Adjustment disorder can develop in response to a stressor like a single event (for instance, the termination of a relationship), or multiple stressors (such as business difficulties or marital problems). Stressors may be recurrent or continuous (like living in a crime-ridden neighbourhood).
Emotional and/or behavioural symptoms develop within three months of the onset of the stressor. Once the stressor has been removed, symptoms usually disappear after six months.
Depression and anxiety are the most common symptoms, along with impairment in social and/or occupational functioning.
The disorder is diagnosed according to criteria set out in the Diagnostic and Statistical Manual of Mental Disorders (DSM-IV). The following criteria apply:
- The development of emotional or behavioural symptoms in response to an identifiable stressor(s) occurring within three months of the onset of the stressor(s).
2. These symptoms or behaviours are clinically significant as evidenced by either of the following:
- marked distress that is in excess of what would be expected from exposure to the stressor, or
- significant impairment in social or occupational (academic) functioning.
- The stress-related disturbance is not due to another psychiatric disorder, such as major depression or an anxiety disorder.
- The symptoms do not represent bereavement.
- Once the stressor (or its consequences) has terminated, the symptoms do not persist for more than an additional six months.
The aim of individual therapy is to provide emotional support and to assist the person to return to previous functioning. The focus is to help the patient understand the significance of the stressor, to teach the patient how to develop healthier coping mechanisms, and to strengthen his or her support base.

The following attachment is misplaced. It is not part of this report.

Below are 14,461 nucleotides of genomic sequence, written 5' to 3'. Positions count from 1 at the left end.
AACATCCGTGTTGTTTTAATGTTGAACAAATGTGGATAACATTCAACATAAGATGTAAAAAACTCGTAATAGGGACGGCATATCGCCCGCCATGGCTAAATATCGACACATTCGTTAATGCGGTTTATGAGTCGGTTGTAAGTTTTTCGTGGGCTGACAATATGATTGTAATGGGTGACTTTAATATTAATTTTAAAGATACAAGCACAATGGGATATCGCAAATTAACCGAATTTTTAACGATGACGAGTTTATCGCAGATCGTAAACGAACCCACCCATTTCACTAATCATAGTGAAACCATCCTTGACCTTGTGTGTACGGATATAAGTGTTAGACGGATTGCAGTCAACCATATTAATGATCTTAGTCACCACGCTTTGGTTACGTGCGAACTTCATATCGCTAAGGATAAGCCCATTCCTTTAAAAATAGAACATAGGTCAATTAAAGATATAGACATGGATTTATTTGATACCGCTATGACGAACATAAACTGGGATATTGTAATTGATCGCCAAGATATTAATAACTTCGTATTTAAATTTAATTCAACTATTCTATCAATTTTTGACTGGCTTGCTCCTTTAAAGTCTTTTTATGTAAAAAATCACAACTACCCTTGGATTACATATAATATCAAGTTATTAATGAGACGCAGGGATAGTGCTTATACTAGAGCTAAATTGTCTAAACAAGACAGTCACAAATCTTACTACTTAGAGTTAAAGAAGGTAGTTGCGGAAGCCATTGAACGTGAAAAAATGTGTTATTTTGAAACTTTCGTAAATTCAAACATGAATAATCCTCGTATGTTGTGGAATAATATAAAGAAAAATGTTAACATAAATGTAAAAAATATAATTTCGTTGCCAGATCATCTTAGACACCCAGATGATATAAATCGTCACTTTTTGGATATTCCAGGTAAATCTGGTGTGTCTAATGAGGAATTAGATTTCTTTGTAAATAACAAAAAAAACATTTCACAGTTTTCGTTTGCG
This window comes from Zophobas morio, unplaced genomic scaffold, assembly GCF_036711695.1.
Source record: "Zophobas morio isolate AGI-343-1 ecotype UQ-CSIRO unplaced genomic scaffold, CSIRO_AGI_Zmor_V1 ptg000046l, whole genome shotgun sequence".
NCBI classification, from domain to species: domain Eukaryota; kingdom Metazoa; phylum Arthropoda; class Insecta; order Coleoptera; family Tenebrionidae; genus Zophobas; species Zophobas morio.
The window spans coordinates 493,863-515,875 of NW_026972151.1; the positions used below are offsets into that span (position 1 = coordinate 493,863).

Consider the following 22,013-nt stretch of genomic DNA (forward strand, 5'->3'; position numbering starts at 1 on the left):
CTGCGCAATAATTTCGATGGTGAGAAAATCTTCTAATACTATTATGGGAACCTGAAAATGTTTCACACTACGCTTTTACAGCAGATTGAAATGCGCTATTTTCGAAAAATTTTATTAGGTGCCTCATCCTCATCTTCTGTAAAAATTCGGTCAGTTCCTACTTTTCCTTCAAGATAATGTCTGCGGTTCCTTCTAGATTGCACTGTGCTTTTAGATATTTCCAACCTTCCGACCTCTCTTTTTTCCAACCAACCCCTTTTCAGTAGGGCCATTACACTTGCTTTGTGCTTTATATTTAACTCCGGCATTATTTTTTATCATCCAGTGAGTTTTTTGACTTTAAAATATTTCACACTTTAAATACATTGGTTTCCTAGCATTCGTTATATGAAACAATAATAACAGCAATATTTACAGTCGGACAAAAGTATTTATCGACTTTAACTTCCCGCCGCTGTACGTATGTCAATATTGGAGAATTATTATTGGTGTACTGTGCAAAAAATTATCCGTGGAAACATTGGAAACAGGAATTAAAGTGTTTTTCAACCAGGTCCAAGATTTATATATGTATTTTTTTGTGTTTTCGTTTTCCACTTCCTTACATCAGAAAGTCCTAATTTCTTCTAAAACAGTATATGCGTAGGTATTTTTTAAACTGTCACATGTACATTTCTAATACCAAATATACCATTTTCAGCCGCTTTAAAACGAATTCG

If symptoms of depression and/or anxiety are present, antidepressants and anti-anxiety medications may be prescribed.
By nature, this condition is short-lived, with a good prognosis.
When to call your doctor
If you experience an abnormally high level of distress in reaction to exposure from a stressor, ask your general practitioner for a referral to a psychologist or psychiatrist for an assessment.
How can the condition be prevented?
There are no known preventative measures. However, a good support structure and healthy coping mechanisms gave been shown to be helpful in dealing with stressful events.
The information provided in this article was correct at the time of publishing. At Mediclinic we endeavour to provide our patients and readers with accurate and reliable information, which is why we continually review and update our content. However, due to the dynamic nature of clinical information and medicine, some information may from time to time become outdated prior to revision.